February 21, 2006

Integrating Mind, Body, Spirit in Higher Education

I am a devotee of the Mother and Sri Aurobindo, and am practicing Integral Yoga under their aegis. The beauty of Integral Yoga is that it is not limiting—Sri Aurobindo and the Mother acknowledge that all spiritual paths, religions, and forms of knowledge emanate from one single source. This to me is extremely liberating, in the sense that it does not limit me to one spiritual path or one religion. On the contrary, I am able to relate to all spiritual traditions and their teachers with equal reverence. At one level it is so paradoxical—by following one, I am able to follow all.
Also as a teenager and a young man, I was very concerned about the social issues and about the wretched condition of humanity. Social issues like social inequity, poverty, suffering, domination, human rights abuse, exploitation, corruption, violence against women, and prejudice bothered me intensely and immensely. I wondered if this life was worth living at all. When I discovered Integral Yoga, I felt as if I found a fresh lease on life since it is about transformation—it is about the inner and outer transformation. In Integral Yoga, the world does not need to be shunned in order to focus on one's spiritual growth. Integral Yoga envisions a spiritual life that incorporates and honors material life. It is a synthesis of our physical life on earth with full and active participation with the Divine.
I completed a master's degree in Applied Psychology from Delhi University in 1997 after earning a bachelor's degree in Chemistry from the same university. Then I worked for Sharan, a nongovernmental organization (the American equivalent of a nonprofit organization) committed to uplifting the urban poor. One of Sharan's primary areas of intervention is drug addiction. I counseled substance users and participated in community outreach programs in the marginalized populations of Delhi.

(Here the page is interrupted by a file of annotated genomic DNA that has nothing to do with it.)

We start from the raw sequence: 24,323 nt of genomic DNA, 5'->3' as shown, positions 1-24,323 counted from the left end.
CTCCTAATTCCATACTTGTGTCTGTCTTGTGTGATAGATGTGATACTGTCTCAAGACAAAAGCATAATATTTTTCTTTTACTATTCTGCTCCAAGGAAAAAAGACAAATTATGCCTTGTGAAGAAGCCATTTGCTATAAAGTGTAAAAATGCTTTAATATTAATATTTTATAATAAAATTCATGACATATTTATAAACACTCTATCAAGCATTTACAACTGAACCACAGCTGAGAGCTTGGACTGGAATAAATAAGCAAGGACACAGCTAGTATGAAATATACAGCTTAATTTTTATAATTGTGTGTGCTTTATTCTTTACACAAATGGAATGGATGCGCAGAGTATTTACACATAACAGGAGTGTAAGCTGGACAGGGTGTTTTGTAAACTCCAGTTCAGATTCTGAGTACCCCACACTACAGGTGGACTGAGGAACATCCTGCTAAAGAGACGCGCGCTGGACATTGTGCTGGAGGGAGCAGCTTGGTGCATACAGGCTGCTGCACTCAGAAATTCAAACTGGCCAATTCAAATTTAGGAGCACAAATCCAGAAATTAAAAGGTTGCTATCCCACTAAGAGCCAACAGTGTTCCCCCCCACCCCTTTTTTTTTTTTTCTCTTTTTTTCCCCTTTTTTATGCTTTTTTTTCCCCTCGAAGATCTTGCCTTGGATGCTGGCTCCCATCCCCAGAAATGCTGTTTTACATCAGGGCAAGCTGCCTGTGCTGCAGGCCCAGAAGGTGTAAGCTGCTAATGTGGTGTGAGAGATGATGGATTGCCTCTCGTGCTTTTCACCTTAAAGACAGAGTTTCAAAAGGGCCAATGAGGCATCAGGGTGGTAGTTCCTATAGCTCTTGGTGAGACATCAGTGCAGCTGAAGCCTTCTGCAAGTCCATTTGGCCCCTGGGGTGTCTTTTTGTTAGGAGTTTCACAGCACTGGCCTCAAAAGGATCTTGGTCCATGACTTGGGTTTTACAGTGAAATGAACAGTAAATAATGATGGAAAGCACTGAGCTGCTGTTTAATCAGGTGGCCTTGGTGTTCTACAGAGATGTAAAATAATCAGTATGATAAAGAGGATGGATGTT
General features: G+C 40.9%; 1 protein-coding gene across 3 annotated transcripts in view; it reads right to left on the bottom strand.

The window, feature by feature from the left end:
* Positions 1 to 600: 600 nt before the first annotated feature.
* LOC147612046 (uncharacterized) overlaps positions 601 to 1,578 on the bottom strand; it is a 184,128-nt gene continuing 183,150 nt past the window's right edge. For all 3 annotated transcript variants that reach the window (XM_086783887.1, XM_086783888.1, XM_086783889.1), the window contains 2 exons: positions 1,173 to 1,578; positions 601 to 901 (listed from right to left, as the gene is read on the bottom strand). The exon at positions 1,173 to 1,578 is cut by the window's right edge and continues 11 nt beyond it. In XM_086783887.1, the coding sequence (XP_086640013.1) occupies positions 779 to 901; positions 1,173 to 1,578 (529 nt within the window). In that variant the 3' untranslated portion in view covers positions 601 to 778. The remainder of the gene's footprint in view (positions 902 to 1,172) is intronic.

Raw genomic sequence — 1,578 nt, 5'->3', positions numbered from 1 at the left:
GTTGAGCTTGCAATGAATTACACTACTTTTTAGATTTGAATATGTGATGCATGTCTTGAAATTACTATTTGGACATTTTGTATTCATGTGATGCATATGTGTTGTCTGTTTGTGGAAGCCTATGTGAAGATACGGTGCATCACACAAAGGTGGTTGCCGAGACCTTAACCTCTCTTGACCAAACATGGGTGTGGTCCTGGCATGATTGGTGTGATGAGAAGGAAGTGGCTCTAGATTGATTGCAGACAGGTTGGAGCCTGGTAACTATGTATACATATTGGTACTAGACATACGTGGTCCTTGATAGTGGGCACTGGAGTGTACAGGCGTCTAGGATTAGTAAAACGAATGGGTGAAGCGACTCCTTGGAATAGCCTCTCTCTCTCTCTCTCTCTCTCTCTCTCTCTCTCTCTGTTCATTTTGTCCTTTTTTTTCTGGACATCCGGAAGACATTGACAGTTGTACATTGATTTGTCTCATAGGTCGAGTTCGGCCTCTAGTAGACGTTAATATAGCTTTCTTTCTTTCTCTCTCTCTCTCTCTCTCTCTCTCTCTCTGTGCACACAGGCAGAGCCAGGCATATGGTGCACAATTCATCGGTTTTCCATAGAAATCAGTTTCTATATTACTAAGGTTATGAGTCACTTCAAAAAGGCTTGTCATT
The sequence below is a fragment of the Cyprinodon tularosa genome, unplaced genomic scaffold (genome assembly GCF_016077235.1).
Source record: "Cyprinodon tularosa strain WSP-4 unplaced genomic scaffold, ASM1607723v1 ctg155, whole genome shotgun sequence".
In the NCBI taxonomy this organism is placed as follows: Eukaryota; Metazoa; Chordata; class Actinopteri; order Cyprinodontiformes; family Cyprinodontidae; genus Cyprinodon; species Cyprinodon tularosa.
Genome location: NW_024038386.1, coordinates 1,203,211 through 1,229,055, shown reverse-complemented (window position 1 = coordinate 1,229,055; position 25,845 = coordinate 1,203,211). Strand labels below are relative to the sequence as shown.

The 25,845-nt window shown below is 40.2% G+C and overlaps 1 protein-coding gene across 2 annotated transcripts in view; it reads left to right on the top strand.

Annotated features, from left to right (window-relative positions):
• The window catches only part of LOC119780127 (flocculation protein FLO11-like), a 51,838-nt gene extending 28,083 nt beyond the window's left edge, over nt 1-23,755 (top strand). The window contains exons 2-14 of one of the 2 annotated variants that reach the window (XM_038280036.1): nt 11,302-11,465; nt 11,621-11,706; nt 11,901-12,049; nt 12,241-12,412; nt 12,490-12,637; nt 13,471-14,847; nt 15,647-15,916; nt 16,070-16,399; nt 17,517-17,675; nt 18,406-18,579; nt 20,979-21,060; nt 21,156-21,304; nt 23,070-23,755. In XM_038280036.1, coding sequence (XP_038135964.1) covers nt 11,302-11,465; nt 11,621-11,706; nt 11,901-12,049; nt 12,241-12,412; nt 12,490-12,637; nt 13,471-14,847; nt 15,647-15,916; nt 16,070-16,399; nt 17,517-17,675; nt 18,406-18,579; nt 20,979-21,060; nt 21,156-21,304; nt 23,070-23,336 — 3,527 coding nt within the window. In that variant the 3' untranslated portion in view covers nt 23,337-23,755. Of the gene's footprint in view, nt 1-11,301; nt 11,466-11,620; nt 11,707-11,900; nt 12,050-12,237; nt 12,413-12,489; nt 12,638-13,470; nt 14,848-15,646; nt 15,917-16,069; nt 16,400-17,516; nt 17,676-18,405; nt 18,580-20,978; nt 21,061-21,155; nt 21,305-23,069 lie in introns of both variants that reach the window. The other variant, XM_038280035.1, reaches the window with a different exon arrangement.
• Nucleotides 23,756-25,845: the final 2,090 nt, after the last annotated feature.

To me, CIIS is a very radical school where a lot of people are doing many different things with respect to manifesting a "new consciousness" on this earth. Unlike much of mainstream education, CIIS accepts spirituality as a founding principle of education. I was also attracted by the fact that the school was founded by the disciples of Sri Aurobindo and the Mother: Haridas and Bina Chaudhuri.
Due to my upbringing and the kind of education that I received, I feel there is a definitely some kind of synthesis of the East and the West in me—that is, if we can categorically differentiate the "East" and the "West." Even before coming to the United States, I had read quite a bit of Western psychology and literature, in addition to the thoughts of many different schools of Indian spirituality, philosophy, and literature. In a nutshell, I wanted to creatively synthesize, compare, and contrast—as well as critically examine— the psychologies and philosophies of the East and the West.
I had the chance to organize and coordinate the third International Conference on Integral Psychology in the summer of 2003. At this conference I had the opportunity to meet and interact with erudite scholars who are developing the field of integral psychology. This conference also occasioned the presence of a few committed and devoted scholars from Auroville and the Sri Aurobindo Ashram in Pondicherry, which has in a small way led to the beginning of a new chapter in the relationship between CIIS and the Integral Yoga community from India. My role in helping to create this partnership and my contribution to the conference gave me a tremendous amount of satisfaction.
I feel that it is very difficult to find a lot of good-hearted and well-meaning people under one roof, which I find at CIIS. I have come across some very intelligent, thoughtful, and genuine individuals striving to bring a greater meaning to their lives, which is very satisfying to me as an individual. I am very attracted to teaching and research in order to make a difference in the world. At the same time, however, I am open to where the Divine Mother takes me or to the kind of job She assigns me. I feel that if I am sufficiently open to Her, She will definitely find me a place where I will be able to express my potential to its optimum. Therefore, the plan is to remain open to the Divine Mother and to see what happens. Kundan CIIS East-West Psychology Program

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